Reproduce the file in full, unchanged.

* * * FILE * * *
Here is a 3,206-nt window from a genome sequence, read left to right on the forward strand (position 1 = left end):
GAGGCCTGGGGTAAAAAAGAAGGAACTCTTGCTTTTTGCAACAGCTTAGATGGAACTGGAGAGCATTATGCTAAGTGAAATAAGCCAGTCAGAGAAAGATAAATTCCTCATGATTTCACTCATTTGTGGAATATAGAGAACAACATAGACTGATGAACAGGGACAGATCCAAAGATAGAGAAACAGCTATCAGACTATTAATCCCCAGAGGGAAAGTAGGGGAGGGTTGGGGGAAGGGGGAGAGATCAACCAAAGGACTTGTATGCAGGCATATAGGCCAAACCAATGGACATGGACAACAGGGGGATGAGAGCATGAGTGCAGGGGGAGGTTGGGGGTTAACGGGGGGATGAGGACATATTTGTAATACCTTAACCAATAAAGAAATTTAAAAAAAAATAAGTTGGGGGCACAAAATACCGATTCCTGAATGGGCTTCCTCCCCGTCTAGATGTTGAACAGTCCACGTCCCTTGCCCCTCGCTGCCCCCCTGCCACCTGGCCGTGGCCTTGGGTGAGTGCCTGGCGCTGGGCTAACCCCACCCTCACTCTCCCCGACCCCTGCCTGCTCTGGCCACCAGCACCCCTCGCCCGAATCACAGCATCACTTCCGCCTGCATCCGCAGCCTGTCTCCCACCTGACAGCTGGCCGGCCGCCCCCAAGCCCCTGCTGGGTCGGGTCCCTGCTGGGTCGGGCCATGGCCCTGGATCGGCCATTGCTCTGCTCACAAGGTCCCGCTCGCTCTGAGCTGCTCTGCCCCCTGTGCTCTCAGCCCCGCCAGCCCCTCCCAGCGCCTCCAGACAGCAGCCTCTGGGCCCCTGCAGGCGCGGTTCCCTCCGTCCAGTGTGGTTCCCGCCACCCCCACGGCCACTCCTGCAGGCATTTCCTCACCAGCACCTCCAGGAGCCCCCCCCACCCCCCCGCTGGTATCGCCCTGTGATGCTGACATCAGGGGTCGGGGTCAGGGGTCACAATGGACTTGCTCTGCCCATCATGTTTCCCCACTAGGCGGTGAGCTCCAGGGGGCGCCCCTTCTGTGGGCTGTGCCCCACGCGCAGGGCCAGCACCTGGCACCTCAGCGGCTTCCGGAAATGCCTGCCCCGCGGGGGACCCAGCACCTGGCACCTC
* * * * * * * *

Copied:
Here is a 3,206-nt window from a genome sequence, read left to right on the forward strand (position 1 = left end):
GAGGCCTGGGGTAAAAAAGAAGGAACTCTTGCTTTTTGCAACAGCTTAGATGGAACTGGAGAGCATTATGCTAAGTGAAATAAGCCAGTCAGAGAAAGATAAATTCCTCATGATTTCACTCATTTGTGGAATATAGAGAACAACATAGACTGATGAACAGGGACAGATCCAAAGATAGAGAAACAGCTATCAGACTATTAATCCCCAGAGGGAAAGTAGGGGAGGGTTGGGGGAAGGGGGAGAGATCAACCAAAGGACTTGTATGCAGGCATATAGGCCAAACCAATGGACATGGACAACAGGGGGATGAGAGCATGAGTGCAGGGGGAGGTTGGGGGTTAACGGGGGGATGAGGACATATTTGTAATACCTTAACCAATAAAGAAATTTAAAAAAAAATAAGTTGGGGGCACAAAATACCGATTCCTGAATGGGCTTCCTCCCCGTCTAGATGTTGAACAGTCCACGTCCCTTGCCCCTCGCTGCCCCCCTGCCACCTGGCCGTGGCCTTGGGTGAGTGCCTGGCGCTGGGCTAACCCCACCCTCACTCTCCCCGACCCCTGCCTGCTCTGGCCACCAGCACCCCTCGCCCGAATCACAGCATCACTTCCGCCTGCATCCGCAGCCTGTCTCCCACCTGACAGCTGGCCGGCCGCCCCCAAGCCCCTGCTGGGTCGGGTCCCTGCTGGGTCGGGCCATGGCCCTGGATCGGCCATTGCTCTGCTCACAAGGTCCCGCTCGCTCTGAGCTGCTCTGCCCCCTGTGCTCTCAGCCCCGCCAGCCCCTCCCAGCGCCTCCAGACAGCAGCCTCTGGGCCCCTGCAGGCGCGGTTCCCTCCGTCCAGTGTGGTTCCCGCCACCCCCACGGCCACTCCTGCAGGCATTTCCTCACCAGCACCTCCAGGAGCCCCCCCCACCCCCCCGCTGGTATCGCCCTGTGATGCTGACATCAGGGGTCGGGGTCAGGGGTCACAATGGACTTGCTCTGCCCATCATGTTTCCCCACTAGGCGGTGAGCTCCAGGGGGCGCCCCTTCTGTGGGCTGTGCCCCACGCGCAGGGCCAGCACCTGGCACCTCAGCGGCTTCCGGAAATGCCTGCCCCGCGGGGGACCCAGCACCTGGCACCTC